The major accomplishment in FY2018 was the publication of a number of papers using data from the CONUSI simulations. The plans for FY2018 include continued analyses of the PGW CONUSI simulations, performance of the new transient-climate high-resolution CONUS2 simulation, upgrading WRF-Hydro and SUMMA, further enhancement to NOAH-MP, and progress on the new Community Terrestrial Systems Model (CTSM).


The following research areas leveraged Water System funding with external funds from NOAA, the Bureau of Reclamation, and the Army Corps of Engineers.


A cornerstone of the NCAR/RAL Water Systems program is the development and support of community modeling tools for both process-based research and hydrometeorological forecasting applications.  These tools are co-developed by NCAR in close collaboration with University researchers and government agencies in the U.S. and around the world.  NCAR/RAL and the Water Systems program serve as focal points for training and collaboration with the hydrometeorological community.  The Community WRF-Hydro System provides scientists and forecasters extensible modeling tools to engage in process-based research into land-atmosphere coupling, hillslope routing processes, surface-water/groundwater interactions, and multi-scale hydrologic evaluations.  As a forecasting tool the WRF-Hydro System can run coupled or uncoupled to atmospheric prediction models and provide so-called “hyper-resolution”’ forecasts of terrestrial hydrologic conditions such as soil moisture, snowpack, shallow groundwater, soil ice, streamflow, evapotranspiration, and inundating waters.  A major accomplishment is the implementation of Version 2 of the National Weather Service National Water Model based on WRF-Hydro. 

FY2018 accomplishments and FY2019 plans are described in the “WRF-Hydro Community Modeling” section of this report.


Global populations have become increasingly urbanized. Currently 52% of the world’s population live in cities, and this proportion is projected to increase to 67% by 2050. Urbanization modifies surface energy and water budgets and has significant impacts on local and regional hydroclimate. In recent decades, a number of urban canopy models (UCM) have been developed and implemented into the WRF model to capture urban land-surface processes, but those UCMs were coupled to the simple Noah land surface model (LSM). A coupled Noah-MP LSM and WRF-Urban was released in WRF in 2018.  It is also being used to assess the degree to which a detailed urban modeling approach can improve real-time weather prediction for cities.

FY2018 accomplishments and FY2019 plans are described in the “Land Atmosphere Interactions” section of this report.


This project aims to improve the representation of cropland-atmosphere interactions in the community Noah-MP LSM with the ultimate goal to integrate it in a coupled model to improve seasonal weather forecasts and regional climate simulations for the NCAR Water System Program and to support the GEWEX Water for Foodbaskets effort co-led by the Water System program. Croplands cover 12.6% of the global land surface and 19.5% of the continental United States. Through seasonal change in phenology and transpiration, crops can efficiently transfer water vapor from the crop root zones to the atmosphere. Crops have a detectable influence on regional distributions of atmospheric water vapor and temperature, and can affect convective triggering by modifying mesoscale boundaries. Therefore, croplands can significantly influence land-atmosphere coupling, surface exchanges of heat, water vapor, and momentum, which in turn can impact boundary-layer growth and mesoscale convergence/convection.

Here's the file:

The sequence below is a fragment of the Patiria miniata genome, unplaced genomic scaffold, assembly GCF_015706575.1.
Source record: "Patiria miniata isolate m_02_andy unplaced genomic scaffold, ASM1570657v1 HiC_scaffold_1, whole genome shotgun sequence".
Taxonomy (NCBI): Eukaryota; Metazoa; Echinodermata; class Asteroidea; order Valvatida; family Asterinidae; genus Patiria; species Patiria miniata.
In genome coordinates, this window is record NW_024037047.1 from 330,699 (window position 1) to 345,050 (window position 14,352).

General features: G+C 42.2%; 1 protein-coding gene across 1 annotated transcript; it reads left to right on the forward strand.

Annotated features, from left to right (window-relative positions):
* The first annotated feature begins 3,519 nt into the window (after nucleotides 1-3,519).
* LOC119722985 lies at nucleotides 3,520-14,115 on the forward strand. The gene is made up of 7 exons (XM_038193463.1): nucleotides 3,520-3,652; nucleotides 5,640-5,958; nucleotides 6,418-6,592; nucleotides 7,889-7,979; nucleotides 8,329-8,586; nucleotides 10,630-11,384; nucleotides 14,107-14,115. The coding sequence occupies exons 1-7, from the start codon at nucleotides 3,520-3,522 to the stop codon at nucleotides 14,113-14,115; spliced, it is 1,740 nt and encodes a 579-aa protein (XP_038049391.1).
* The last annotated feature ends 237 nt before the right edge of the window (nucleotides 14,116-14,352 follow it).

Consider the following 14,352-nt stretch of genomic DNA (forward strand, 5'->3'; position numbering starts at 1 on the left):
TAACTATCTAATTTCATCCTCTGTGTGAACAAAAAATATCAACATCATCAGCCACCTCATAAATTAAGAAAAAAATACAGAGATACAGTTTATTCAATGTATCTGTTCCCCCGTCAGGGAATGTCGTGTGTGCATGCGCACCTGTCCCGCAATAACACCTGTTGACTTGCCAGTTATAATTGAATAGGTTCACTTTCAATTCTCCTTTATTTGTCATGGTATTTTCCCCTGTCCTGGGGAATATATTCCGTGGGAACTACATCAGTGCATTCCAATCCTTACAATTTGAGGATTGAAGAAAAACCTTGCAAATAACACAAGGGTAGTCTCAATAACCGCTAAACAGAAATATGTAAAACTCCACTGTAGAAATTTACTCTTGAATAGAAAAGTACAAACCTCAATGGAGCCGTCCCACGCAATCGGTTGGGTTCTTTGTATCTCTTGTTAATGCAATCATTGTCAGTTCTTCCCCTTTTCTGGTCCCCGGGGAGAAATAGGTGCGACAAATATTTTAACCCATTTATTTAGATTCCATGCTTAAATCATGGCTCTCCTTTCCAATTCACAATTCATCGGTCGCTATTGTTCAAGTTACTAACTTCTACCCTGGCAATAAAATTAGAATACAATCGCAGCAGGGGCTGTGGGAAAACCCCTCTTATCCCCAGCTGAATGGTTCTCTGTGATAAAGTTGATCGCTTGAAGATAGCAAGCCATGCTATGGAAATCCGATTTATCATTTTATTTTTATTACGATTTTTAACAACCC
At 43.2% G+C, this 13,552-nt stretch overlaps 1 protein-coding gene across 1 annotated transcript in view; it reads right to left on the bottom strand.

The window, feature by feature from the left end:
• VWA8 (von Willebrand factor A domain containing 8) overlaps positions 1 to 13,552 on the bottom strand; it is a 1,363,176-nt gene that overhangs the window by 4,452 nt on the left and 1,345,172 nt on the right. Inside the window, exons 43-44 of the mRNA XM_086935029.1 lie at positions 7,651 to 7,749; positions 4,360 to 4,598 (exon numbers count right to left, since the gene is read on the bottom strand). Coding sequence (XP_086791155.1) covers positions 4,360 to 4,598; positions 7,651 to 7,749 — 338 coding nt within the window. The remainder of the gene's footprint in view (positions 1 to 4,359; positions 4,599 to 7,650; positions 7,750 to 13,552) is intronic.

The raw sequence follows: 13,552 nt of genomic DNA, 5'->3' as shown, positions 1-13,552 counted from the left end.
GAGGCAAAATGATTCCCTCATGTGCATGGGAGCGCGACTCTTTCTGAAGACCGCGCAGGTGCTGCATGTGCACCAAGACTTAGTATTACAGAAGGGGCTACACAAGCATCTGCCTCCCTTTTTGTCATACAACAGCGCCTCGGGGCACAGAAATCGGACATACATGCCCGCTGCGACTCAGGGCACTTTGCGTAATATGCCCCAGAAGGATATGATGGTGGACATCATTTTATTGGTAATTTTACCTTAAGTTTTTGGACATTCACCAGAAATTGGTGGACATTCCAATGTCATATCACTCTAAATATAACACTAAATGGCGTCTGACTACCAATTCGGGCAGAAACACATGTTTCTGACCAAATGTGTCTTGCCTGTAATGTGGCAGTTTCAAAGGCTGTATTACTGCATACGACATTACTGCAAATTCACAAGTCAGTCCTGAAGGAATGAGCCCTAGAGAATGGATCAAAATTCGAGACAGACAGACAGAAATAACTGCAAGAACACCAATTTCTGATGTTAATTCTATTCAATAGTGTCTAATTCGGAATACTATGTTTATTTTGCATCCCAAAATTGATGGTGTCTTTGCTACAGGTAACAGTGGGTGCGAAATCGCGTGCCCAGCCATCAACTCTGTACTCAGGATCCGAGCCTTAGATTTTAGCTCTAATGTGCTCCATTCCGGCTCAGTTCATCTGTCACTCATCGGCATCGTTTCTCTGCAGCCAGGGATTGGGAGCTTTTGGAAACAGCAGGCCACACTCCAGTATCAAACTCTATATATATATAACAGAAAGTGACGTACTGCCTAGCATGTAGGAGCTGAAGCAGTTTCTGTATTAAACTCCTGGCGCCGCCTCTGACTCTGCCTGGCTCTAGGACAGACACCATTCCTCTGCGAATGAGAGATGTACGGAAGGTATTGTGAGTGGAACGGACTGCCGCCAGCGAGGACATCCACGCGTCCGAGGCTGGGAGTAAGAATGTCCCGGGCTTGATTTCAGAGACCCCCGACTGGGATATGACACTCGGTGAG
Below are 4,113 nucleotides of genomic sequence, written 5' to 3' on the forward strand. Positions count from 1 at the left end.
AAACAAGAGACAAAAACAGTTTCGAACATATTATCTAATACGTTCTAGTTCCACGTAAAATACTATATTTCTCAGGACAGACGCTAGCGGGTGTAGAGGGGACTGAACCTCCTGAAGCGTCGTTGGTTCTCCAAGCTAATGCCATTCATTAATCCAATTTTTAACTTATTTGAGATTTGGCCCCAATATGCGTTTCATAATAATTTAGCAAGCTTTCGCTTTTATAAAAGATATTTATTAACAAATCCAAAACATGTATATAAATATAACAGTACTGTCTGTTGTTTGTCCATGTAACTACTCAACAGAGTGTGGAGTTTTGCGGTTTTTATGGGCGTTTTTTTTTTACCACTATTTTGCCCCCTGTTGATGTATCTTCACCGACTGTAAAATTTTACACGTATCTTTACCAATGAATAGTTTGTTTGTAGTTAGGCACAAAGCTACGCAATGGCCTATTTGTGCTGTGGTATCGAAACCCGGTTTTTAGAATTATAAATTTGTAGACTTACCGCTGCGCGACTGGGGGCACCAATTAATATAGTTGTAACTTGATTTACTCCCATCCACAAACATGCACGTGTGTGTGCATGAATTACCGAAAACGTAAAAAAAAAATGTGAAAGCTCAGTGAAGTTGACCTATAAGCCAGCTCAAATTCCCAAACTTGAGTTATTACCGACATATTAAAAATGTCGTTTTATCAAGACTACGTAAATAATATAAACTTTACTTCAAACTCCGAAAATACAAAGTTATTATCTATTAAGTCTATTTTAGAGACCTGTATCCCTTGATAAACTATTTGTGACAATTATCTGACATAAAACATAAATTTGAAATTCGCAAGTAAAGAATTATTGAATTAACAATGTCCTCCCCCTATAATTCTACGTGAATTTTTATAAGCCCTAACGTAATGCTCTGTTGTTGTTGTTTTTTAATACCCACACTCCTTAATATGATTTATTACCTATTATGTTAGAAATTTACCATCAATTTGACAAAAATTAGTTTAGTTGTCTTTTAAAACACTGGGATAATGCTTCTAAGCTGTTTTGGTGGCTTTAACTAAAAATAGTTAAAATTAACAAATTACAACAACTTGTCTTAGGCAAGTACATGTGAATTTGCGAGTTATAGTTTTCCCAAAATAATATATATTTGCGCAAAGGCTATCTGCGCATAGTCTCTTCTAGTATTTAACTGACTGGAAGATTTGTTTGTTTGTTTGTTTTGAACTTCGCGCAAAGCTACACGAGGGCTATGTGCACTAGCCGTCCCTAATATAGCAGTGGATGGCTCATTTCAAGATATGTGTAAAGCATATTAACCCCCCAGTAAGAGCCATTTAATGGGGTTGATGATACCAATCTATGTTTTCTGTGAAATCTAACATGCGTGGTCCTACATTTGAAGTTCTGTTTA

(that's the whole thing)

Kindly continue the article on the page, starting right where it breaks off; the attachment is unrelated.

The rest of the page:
FY2018 accomplishments and FY2019 plans are described in the “Land Atmosphere Interactions” section of this report.


The Structure for Unifying Multiple Modeling Alternatives (SUMMA) has been developed as a next-generation hydrologic model, providing multiple options to simulate all dominant biophysical and hydrologic processes from the treetops to the stream. The SUMMA framework is centered on the structural core, which comprises the conservation equations for the hydrologic and thermodynamic states within the model domain, and general algorithms for their numerical solution. Different process representations and different spatial configurations are integrated into the structural model core, which enables users to decompose the modeling problem into the individual decisions made as part of model development and evaluate different “fine grain” model development decisions in a systematic and controlled way. The overall intent of SUMMA is to help modelers select from modeling alternatives (to improve model fidelity) and pinpoint specific reasons for model weaknesses (to better characterize model uncertainty and prioritize areas needing more research and development). SUMMA is beginning to see widespread use and is a core component of many new projects within RAL and of the CTSM effort at NCAR.

FY2018 accomplishments and FY2019 plans are described in the “Computational Hydrology” section of this report.


A joint project between the NCAR Water System program and the U.S. Army Corps of Engineers has led to the development of the Intermediate Complexity Atmospheric Research model (ICAR).  ICAR combines a simplified representation of atmospheric dynamics with physical parameterizations including microphysical and land-surface processes.  The model simplifications permit ICAR to perform high-resolution simulations 100 to 1,000 times faster than a traditional atmospheric model such as the Weather Research and Forecasting model (WRF). This is particularly important for climate downscaling applications.  Such applications are computationally constrained because end-users desire large ensembles of simulations to adequately represent the uncertainty in future climate projections. A key challenge is to adequately capture convection in this hybrid downscaling system.